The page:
The influence of stress and number of hours of work per day were reduced in the multivariate analysis to an extent that it was not significantly associated with the periodontitis in the present study. This finding differs from studies done by Marcenes and Sheiham [19] Linden et al.,[30] which revealed a significant relationship between periodontal health status and work-related mental demand. Similarly, studies done by Wimmer et al.[31] and Pistorius et al.[32] reported that mental stress may be a contributing factor in periodontal disease. Similar to the study done Aleksejuniené et al.,[33] a link between stress and periodontal health was not found in the present study; however, there is reason to believe that such an association is likely. Lack of association in the current study could be due to social desirability bias which can arise as a result of self-assessment of the levels of stress.

In the present study, in addition to the habits included in the HPI, tobacco chewing, and paan chewing behaviors were also evaluated as these habits are integral to the culture of the study area. However, the association of chewing tobacco was not found significant with the LOA of periodontal tissues of the study subjects, which was in agreement with Sinusas et al.[34] Nevertheless, we believe that smokeless tobacco may be an important risk factor for periodontal disease.[35] Use of smokeless tobacco is known to produce a painless loss of gingival tissues and alveolar bone destruction in the area of chronic tobacco contact as reported by Robertson et al.[36] This is a result of collagen breakdown due to increased release of collagenase.

Overall/combined lifestyle variable

The combined lifestyle variable used in the study represented the aspects of overall lifestyle related to health. The variable was used here to obtain a more comprehensive view than a single characteristic of behavior using the HPI developed by Morimoto.[3] The prevalence of LOA was almost twice among participants with poor lifestyles than that found in participants with good lifestyles. This was congruent with the findings reported by Sakki et al.,[8] Kibayashi et al.,[26] and Gundala and Chava,[37] which also stated that lifestyle had an independent association with periodontal health. The prevalence of periodontitis among those with a healthy lifestyle was significantly lower as compared to those with an unhealthy lifestyle.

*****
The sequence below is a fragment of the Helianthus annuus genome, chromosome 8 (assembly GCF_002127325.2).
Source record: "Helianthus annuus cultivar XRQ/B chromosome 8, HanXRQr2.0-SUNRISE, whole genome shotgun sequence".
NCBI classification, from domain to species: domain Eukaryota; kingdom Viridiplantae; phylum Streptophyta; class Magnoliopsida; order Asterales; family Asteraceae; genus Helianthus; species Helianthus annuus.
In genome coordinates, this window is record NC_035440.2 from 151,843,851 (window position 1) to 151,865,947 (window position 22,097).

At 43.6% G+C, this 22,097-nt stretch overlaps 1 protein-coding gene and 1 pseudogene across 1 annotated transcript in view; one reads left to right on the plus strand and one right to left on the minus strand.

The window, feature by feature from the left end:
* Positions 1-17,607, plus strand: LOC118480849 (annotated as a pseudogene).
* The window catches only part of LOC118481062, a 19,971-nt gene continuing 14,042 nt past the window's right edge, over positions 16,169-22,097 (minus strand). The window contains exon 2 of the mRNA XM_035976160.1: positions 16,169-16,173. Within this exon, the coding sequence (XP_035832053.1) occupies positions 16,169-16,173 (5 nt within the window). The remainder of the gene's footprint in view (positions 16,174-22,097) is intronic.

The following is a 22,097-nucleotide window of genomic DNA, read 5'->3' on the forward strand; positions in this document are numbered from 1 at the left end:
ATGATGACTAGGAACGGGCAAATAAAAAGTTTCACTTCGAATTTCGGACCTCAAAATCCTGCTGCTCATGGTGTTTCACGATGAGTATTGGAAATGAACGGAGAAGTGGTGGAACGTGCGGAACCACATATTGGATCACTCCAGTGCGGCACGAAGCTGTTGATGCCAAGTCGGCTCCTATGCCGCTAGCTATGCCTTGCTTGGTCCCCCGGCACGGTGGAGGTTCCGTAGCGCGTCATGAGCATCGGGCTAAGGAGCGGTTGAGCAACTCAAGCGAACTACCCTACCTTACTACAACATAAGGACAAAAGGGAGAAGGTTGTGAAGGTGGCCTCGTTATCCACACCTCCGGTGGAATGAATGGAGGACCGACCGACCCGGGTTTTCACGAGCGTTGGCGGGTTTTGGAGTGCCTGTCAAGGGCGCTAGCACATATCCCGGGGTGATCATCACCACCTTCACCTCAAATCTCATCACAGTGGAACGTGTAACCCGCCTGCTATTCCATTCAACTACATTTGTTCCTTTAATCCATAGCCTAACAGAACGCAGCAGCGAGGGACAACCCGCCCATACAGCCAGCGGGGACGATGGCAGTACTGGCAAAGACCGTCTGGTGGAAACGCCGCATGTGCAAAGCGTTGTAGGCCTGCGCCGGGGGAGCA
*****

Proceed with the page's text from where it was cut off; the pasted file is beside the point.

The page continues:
Limitations

There was an inherent potential for endogeneity of the covariates arising in the present study. Taking this into account, multivariate regression analysis was carried out in the study. The time and budget limitations made it impractical to assess the whole population using random sampling. Instead, patients were recruited from various dental camps. This process could lead to selection bias and may limit generalizability. However, an attempt to minimize this bias was made by selecting random locations from the district map for organizing these camps. It is recommended that future studies might consider a longitudinal relationship between lifestyle and oral health to explore it further.


   Conclusion Top


The concept of lifestyle enhances an overall view of health. The association of lifestyle with periodontitis supports the concept that behavior should be taken into consideration for the prevention of chronic diseases. Public health action on conditions which determine unhealthy lifestyle behaviors across the population is imperative. This however can only be made possible by the patient's involvement in self-care by promoting healthy lifestyles. Negating orally-abusive substance addiction, having breakfast every day, eating a balanced diet, and reducing stress lead to an overall good lifestyle. These factors along with sleeping a minimum of 7–8 h per night and working for 8–9 h and ample daily exercise may help patients improve or protect their oral health for years to come.

Financial support and sponsorship

Nil.

Conflicts of interest

There are no conflicts of interest.

 
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    Tables

  [Table 1], [Table 2], [Table 3], [Table 4], [Table 5]